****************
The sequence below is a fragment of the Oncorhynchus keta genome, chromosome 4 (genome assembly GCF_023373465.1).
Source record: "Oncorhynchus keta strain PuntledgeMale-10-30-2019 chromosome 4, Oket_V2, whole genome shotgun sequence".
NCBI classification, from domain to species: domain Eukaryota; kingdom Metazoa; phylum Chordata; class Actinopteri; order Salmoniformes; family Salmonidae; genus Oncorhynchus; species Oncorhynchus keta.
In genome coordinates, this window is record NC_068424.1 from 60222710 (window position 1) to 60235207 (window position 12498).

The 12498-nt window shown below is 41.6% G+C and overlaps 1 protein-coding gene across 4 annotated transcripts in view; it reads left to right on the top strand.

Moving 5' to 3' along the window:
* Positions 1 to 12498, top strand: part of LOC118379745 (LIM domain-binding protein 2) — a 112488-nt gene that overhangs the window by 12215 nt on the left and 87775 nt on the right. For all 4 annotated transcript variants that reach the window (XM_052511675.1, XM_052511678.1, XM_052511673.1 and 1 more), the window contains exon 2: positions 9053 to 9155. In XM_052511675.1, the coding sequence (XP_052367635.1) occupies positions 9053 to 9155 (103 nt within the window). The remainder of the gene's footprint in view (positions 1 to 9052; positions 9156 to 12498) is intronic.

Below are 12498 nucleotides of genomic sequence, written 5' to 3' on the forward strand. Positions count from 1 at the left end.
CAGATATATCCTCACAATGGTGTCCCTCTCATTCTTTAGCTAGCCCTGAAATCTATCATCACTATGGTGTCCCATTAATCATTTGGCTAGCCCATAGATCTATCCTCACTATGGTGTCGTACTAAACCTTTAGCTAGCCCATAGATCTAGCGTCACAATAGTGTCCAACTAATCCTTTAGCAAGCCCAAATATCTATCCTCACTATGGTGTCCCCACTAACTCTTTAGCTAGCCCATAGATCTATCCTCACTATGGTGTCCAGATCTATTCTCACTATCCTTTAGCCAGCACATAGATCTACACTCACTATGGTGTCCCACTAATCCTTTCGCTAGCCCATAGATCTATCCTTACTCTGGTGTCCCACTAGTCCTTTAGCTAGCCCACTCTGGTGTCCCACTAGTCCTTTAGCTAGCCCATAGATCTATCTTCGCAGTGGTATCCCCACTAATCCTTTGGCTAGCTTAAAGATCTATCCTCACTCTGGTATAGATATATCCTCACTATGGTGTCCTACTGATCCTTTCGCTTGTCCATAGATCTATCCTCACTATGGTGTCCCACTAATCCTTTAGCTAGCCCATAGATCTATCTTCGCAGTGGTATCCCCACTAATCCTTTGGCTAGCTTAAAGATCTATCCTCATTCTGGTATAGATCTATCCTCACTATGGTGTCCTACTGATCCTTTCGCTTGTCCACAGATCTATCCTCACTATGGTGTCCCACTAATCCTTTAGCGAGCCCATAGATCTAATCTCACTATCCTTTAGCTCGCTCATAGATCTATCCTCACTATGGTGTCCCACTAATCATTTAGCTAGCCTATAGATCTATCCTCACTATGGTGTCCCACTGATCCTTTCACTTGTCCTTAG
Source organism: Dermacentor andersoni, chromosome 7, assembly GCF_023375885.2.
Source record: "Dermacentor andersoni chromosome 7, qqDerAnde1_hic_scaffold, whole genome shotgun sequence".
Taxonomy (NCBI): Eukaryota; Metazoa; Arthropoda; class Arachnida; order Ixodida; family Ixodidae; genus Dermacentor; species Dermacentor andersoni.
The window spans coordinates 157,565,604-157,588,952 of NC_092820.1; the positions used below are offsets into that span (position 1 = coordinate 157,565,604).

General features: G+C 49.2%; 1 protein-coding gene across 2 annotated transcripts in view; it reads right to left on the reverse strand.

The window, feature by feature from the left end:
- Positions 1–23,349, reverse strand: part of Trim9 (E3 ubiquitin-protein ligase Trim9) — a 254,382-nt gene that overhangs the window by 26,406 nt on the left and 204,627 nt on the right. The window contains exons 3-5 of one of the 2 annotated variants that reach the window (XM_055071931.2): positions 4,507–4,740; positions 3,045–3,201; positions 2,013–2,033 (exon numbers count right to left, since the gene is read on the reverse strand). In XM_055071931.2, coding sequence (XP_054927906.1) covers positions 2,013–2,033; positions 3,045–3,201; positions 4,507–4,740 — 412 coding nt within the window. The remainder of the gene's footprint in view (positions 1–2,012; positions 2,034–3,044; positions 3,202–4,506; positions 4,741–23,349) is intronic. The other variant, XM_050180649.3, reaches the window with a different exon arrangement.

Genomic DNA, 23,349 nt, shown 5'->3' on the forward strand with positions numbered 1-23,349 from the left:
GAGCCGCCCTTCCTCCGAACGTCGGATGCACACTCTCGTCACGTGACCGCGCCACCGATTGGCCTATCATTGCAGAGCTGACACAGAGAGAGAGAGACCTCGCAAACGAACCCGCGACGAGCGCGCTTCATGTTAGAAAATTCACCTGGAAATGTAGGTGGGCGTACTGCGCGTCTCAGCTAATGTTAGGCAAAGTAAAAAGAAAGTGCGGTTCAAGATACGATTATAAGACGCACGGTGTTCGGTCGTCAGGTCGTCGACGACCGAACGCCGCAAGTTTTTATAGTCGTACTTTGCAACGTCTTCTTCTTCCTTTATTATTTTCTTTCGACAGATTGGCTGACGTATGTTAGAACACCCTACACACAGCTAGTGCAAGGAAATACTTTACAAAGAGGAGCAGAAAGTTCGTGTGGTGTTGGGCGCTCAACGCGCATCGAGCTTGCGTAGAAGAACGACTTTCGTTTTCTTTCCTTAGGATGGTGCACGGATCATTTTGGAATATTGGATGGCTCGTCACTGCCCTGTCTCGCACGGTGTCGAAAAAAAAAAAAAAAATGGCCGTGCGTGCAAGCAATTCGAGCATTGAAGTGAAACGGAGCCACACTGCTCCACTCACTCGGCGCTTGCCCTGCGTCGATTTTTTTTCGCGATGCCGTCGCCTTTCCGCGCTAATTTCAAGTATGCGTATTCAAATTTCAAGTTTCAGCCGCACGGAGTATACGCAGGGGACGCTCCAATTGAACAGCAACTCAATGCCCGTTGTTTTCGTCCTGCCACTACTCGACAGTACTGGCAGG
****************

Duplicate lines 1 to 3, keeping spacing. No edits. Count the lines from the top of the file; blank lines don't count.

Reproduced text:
The sequence below is a fragment of the Oncorhynchus keta genome, chromosome 4 (genome assembly GCF_023373465.1).
Source record: "Oncorhynchus keta strain PuntledgeMale-10-30-2019 chromosome 4, Oket_V2, whole genome shotgun sequence".
NCBI classification, from domain to species: domain Eukaryota; kingdom Metazoa; phylum Chordata; class Actinopteri; order Salmoniformes; family Salmonidae; genus Oncorhynchus; species Oncorhynchus keta.